American Legion aids military vet

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Yukon’s Marlene Webster accepts a donation on behalf of her son-in-law, military veteran Sean Barnette, from members of Yukon American Legion Post 160. From left are, Jerry Icenhower, Rick Cacini, Webster, Post Commander Eddie “Mac” McFadden, and Tom Thomas. Barnette, a fireman/paramedic at Tinker Air Force Base, will attend a Big Brothers/Big Sisters awards gala in Idaho thanks to the donation from Yukon’s American Legion. Barnette’s big brother “match” of 25 years is being honored at the April 10 event and Barnette originally wasn’t going to be able to attend because of recent struggles he’s had to endure. (Photo by Conrad Dudderar)

By Conrad Dudderar
Senior Staff Writer

Yukon’s American Legion post is making it possible for a decorated local veteran to attend an event in another state where his “big brother” of 25 years will be honored.

Sean Barnette, a fireman/paramedic at Tinker Air Force Base and a U.S. military veteran, became a “little brother” at age 12 while growing up in Idaho through the Big Brothers/Big Sisters program.

Barnette recently learned his big brother “match” will be recognized on April 10 at an Idaho Big Brothers/Big Sisters awards gala. His “big brother” Fred Schmidt is being honored for the lasting impact he’s had on a young person.

Barnette, who has lived in Oklahoma since 2011, stays in contact with Schmidt. He remains friends with the man who served so many years as his “father figure” and influencer while he was being raised in Idaho.

After learning about recent struggles that Barnette has endured, the Yukon American Legion Post 160 this week agreed to donate funds so he can travel to Idaho and participate in the awards ceremony.

Barnette’s mother-in-law, Yukon’s Marlene M. Webster, said his heart for his country and humanity is a true inspiration.

“I wanted to mention how much our family appreciates the Yukon American Legion and their commitment to help their fellow veterans,” said Webster, Oklahoma wing administrator for the Civil Air Patrol at Tinker AFB.

“After visiting the legion, it was amazing and very educational to see what services they support. They are truly an organization made up of amazing individuals.”

Yukon American Legion Post Commander Eddie “Mac” McFadden invited Webster to speak at this month’s American Legion meeting, where members approved the donation for Barnette’s trip to Idaho.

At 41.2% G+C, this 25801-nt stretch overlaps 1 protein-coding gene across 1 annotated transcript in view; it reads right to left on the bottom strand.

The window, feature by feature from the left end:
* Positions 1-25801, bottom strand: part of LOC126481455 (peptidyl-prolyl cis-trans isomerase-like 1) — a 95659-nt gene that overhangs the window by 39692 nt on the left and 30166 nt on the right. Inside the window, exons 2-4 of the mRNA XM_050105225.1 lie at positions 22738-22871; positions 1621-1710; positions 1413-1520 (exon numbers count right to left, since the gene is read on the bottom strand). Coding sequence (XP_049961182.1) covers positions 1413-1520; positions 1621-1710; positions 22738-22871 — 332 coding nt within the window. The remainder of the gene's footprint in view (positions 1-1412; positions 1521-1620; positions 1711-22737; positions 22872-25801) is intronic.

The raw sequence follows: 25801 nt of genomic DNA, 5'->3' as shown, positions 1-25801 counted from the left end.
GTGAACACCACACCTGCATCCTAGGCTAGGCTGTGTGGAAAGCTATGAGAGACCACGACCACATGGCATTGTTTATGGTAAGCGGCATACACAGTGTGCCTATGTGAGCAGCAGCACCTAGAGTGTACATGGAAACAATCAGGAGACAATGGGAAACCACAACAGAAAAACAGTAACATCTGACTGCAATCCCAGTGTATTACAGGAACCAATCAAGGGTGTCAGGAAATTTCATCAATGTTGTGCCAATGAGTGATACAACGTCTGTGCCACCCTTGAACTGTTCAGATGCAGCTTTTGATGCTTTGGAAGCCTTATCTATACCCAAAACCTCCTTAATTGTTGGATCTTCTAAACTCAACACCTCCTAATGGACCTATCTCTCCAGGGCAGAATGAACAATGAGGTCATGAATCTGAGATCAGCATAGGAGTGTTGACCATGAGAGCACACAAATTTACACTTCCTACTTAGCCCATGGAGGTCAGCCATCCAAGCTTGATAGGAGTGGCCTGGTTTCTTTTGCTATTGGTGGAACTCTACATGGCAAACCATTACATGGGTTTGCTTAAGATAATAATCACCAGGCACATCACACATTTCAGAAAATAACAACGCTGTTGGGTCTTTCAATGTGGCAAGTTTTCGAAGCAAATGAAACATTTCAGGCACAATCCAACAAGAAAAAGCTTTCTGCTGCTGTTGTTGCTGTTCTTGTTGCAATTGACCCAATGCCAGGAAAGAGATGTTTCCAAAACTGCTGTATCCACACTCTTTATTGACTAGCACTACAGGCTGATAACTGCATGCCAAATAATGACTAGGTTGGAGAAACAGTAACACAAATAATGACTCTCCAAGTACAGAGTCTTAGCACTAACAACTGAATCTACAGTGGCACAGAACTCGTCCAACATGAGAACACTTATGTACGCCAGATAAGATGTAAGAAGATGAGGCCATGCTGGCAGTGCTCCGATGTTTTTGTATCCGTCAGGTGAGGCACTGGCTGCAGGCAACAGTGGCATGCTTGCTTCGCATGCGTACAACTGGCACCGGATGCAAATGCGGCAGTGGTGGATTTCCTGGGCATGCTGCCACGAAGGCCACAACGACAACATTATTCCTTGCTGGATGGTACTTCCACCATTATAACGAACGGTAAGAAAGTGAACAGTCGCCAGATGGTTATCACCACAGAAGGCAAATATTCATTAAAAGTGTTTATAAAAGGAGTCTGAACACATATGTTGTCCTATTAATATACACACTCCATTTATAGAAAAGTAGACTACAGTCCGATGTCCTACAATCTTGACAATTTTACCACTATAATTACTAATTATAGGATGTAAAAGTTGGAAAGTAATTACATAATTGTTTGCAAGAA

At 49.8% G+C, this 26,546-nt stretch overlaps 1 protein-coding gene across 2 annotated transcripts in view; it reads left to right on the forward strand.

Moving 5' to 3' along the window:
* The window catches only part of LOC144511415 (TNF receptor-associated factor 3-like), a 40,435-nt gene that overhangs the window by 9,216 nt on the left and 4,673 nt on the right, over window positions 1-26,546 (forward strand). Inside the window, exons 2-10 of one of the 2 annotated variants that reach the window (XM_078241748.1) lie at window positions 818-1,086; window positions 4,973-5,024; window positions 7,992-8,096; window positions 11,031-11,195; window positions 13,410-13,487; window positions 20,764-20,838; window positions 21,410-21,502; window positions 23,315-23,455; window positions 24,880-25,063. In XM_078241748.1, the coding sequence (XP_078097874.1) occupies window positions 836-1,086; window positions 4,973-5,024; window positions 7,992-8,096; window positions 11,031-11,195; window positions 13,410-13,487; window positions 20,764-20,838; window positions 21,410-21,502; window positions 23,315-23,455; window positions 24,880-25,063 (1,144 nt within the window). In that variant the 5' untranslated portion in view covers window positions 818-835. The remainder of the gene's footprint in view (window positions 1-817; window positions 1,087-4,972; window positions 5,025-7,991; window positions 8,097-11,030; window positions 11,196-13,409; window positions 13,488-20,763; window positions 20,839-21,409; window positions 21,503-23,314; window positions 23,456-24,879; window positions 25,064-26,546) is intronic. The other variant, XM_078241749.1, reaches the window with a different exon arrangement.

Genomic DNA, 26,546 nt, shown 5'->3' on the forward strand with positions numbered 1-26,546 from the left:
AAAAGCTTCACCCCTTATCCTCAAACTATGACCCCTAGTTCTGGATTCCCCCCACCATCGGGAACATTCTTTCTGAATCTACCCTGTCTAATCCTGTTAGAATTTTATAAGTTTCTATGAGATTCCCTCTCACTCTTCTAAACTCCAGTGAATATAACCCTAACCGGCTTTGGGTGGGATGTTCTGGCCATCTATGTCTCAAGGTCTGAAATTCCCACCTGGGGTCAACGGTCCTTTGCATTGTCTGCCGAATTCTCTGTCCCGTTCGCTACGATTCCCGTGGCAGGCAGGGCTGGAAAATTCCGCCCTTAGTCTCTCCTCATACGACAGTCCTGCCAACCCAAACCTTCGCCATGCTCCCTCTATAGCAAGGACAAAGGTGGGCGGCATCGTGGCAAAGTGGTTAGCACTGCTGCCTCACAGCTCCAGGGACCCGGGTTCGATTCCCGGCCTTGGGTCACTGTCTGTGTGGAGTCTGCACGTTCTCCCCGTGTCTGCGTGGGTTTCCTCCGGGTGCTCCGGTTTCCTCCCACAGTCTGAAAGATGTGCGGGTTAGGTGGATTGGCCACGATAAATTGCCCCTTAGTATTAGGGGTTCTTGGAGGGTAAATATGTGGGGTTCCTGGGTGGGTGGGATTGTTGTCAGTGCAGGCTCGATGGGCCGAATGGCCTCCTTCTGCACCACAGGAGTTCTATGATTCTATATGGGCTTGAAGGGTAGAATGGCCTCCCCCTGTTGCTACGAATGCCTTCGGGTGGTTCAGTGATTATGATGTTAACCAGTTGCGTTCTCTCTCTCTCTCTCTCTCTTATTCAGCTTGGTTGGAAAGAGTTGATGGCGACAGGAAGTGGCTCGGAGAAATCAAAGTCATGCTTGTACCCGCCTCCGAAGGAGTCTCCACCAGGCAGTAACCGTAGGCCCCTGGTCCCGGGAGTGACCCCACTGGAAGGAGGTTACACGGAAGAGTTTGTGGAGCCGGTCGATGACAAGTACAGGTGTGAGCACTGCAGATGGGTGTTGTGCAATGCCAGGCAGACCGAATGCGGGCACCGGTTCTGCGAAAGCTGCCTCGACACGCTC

McFadden said the Legion was proud to support a fellow veteran member.

“We are helping one of our own,” McFadden said. “He’s one of us.”

The post commander referred to a sign to be erected at the Legion building that states: “Veterans Helping Veterans, Families and Communities.”

Webster learned about Yukon’s American Legion from member Rick Cacini, who she knew through the Civil Air Patrol.

“I told Rick that I really hated the thought of Sean missing this awards gala,” Webster said.

“I just thought it was so important for him to go.

“I went (to the Legion meeting) and briefly told Sean’s story. They were nice enough to give him the money for his plane ticket.”

‘GOING ABOVE AND BEYOND’

Near the end of high school, Barnette joined the Army and served as a combat medic. He later became a fireman in the Air Force.

While serving in Afghanistan, Barnette earned the Air Force Achievement Medal for supporting at least 75 special forces missions as a medic.

During his military service, he also earned the National Defense Service Medal, the Global War on Terrorism Expeditionary Medal, and the Air Force Longevity Service Award.

Besides his duties as a fireman/paramedic at Tinker AFB, Barnette has taken on extra tasks to serve and keep safe members of the military and the employees at the base.

Because of his dedication to service, he was nominated and earned the 2018 Civilian Air Force Achievement Medal for “going above and beyond” by saving a life at Tinker AFB.

He also was nominated for the 2019 Tinker Mid Del 100 Award, given to first responders who are chosen by a group of civic leaders in the community.

“Sean has a heart for serving his community and fellow service members,” Webster said of her son-in-law. “It’s not uncommon for Sean to stop if he sees anybody in need anywhere. He’s just that type of person.”